Artistic free spirits have always flocked to SF

Artistic free spirits have always flocked to SF

When did San Francisco become an arts mecca?

If you ask Bill Issel, San Francisco State University’s history professor emeritus, it always has been.

Issel said “the three P’s” — pioneer spirit, patronage and Pacific orientation — were instrumental in forming The City’s artistic and cultural identity.

“It was the place to be if you were young and adventurous,” said Issel, pointing to San Francisco’s instant population explosion during the Gold Rush and the fact that newcomers stayed because they weren’t tied down by institutional constraints.

Larry Eilenberg, a professor of theatre arts for S.F. State, said The City was home to more than 1,100 productions — plays, operas (in five languages) and minstrel shows — from 1850-59.

“It was an extraordinary hub, all this money was rushing in,” Eilenberg said.

Barons in business — Leland and Jane Stanford, Charles and Mary Crocker, Levi Strauss, Isaias Hellman (great-grandfather of Hardly Strictly Bluegrass founder Warren Hellman) and Mayor James Phelan — were among those whose funds started and supported institutions that remain active today.

Pacific influences ranged from bustling Chinatown endeavors to Japanese art, and even immigrants from Russia fleeing persecution. In the 1920s and ’30s, Russian-American painter Victor Arnautoff and Mexican muralist Diego Rivera were among those who created murals for Coit Tower.

And when it comes to the operatic arts, it’s “been in the DNA of San Franciscans since 1851, when the first Italian touring troupe dropped anchor in San Francisco Bay and gave performances of Bellini’s ‘La Sonnambula,'” said David Gockley, general director of the San Francisco Opera.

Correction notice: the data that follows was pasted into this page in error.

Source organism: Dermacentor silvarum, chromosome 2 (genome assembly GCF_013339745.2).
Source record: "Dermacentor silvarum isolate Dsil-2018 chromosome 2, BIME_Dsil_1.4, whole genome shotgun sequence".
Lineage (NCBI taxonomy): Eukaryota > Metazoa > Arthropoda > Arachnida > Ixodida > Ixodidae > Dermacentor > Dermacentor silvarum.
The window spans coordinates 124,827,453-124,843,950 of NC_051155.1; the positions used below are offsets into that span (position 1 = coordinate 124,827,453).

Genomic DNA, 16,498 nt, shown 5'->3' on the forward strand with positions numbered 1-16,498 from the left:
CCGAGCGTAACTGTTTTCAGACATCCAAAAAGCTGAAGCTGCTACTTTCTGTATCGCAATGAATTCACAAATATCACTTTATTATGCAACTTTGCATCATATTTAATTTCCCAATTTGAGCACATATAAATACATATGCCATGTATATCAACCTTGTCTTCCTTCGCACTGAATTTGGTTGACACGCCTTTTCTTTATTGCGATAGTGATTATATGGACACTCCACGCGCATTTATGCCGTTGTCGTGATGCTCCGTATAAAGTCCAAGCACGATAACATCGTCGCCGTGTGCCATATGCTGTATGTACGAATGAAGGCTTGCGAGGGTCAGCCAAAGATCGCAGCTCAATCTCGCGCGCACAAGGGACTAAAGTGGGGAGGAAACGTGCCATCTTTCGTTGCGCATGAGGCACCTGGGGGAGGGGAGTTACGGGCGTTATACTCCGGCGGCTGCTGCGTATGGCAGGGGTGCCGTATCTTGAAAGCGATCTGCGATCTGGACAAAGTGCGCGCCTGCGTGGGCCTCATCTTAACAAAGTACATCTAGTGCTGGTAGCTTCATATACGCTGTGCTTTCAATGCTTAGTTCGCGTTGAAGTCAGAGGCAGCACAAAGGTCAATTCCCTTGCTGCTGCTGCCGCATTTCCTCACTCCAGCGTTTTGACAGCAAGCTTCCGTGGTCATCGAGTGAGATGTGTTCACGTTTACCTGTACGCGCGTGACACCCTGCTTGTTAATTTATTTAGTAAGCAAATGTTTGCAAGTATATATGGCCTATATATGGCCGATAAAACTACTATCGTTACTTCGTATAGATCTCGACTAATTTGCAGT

Choreographer Brenda Way, founder of ODC/Dance who came to San Francisco in 1976 specifically because it was a cultural mecca, said, “My impression is that ever since Isadora Duncan at the end of the 19th century, important things had found a home here, had grown up here, had flourished here — from Anna Halprin to the San Francisco Ballet to Wayne Thiebaud and [Richard] Diebenkorn to the Pickle Family Circus and American Conservatory Theater, to Snake Theater and the Magic [Theatre] to the San Francisco Symphony and the Grateful Dead. And the list goes on.”

AP FILE PHOTO Dance pioneer Isadora Duncan was born in San Francisco and laid the foundation for future groundbreaking dancers. AP FILE PHOTO Concert promoter Bill Graham had a huge influence on The City's rock 'n' roll scene.

Dawn Holliday, owner and operator of Slim’s and the Great American Music Hall, was dazzled by counterculture troupes the Cockettes and Angels of Light when she came to The City in 1971, often haunting four clubs a night.

“It was like there was no fear. It was a wild, different world, just an amazing scene, with all the lights and colors and talented — and talentless — at the same time,” she said, adding, “Bill carried that through with the music,” referring to concert promoter Bill Graham, who created The City’s far-reaching 1960-70s music scene, booking the Fillmore and Winterland with groundbreaking local rock acts (Jefferson Airplane, the Grateful Dead) and jazz, blues and soul artists.